Three large peaks were found near the bound MB molecules in the electron-density map, to which potassium ions were assigned because the crystals that were used only appeared when the protein solution contained 0.1 M sodium/potassium phosphate buffer. Through the mediation of the two potassium ions, the three AH–MB complexes are associated with each other laterally to form a cluster, as seen in Fig. 7. The K1 atom is bound to the three carbonyl O atoms of Asn28, Asn66 and Asn104 and to the three O2 atoms of the Man1 residues to form an octahedral coordination. Another K2 atom is bound to the three O4 atoms of the Man1 residues. Therefore, each Man1 is bridged between the two K atoms at the O2 and O4 atoms. These two potassium ions lie on another crystallographic threefold axis crossing the midpoint of the cubic edges, which differs from that passing the centre of every AH molecule. It appears that they facilitate crystallization of AH–MB in space group P213. Indeed, it was difficult to obtain crystals without potassium ions.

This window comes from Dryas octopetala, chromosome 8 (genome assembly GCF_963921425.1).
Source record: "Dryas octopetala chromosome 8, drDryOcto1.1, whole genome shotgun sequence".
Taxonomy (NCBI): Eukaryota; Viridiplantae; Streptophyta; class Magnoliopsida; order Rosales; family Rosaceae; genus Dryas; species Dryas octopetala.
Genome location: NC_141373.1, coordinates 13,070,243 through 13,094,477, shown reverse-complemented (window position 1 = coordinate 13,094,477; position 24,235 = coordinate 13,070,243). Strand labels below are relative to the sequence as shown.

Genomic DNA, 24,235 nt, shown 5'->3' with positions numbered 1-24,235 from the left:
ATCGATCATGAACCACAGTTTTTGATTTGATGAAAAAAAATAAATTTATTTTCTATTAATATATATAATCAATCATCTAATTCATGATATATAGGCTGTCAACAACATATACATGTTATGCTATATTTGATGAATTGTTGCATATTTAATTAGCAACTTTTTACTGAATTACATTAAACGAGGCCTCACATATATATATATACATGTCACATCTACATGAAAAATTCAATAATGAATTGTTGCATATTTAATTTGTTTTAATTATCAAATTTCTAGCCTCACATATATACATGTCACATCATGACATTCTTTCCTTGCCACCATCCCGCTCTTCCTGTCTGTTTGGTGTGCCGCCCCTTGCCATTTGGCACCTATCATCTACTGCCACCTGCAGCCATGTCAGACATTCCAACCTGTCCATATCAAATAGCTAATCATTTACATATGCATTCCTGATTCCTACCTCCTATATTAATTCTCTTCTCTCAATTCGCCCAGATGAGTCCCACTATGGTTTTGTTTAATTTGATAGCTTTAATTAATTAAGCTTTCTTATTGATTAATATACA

The molecular structure of AH is composed of three structural modules associated with a pseudo-threefold symmetry based on tandem repeats in the sequence (Fig. 3). To detect the conformational rigidity of the three modules, their structures were compared by superimposition of the corresponding Cα atoms (Table 2). In the two apo-form AHs, the r.m.s.d.s between the three modules are as small as 0.25–0.34 Å, suggesting that the structural equivalency of the three modules is highly conserved. This trend is also observed in the complex form of AH, although the r.m.s. deviations are slightly higher. The structural equivalency between the modules may support the high pseudo-symmetry of the molecule. In each module, the three β-strands form a convex slope on the lateral surface and a long loop forms the rim of a shallow pocket. Fig. 8 depicts an example of the geometry of the third pocket. In every pocket the first mannose residue (Man1) of MB is located at the edge of the rim. The second mannose residue (Man2) is accommodated by pushing one side (the C3, C4 and C5 atoms) of the hexose ring into the pocket and is trapped by four hydrogen bonds. Asp91 forms double hydrogen bonds to Man2, in which one of the two carboxyl O atoms accepts the hydroxyl group attached to the C3 atom of Man2 (O⋯O distance of 2.5 Å) and another O atom accepts the hydroxyl group at the C4 atom of the same Man2 (O⋯O distance of 2.7 Å). In addition, the O3 atom of Man2 accepts the carbamoyl amide N atom of Asn104 (N⋯O distance of 2.9 Å) and the O4 atom accepts the hydroxyl group of Tyr99 (O⋯O distance of 2.8 Å). It seems that the Tyr108 side chain wedges between the two Man residues to contact the C5 and C6 atoms through hydrophobic interaction. The methyl group of Leu101 faces the C3 atom of Man2 to block its movement, so that the hydroxyl group attached to the C1 atom in the axial configuration protrudes into the outside in an upwards direction. These MB-binding features are the same as those in the other modules.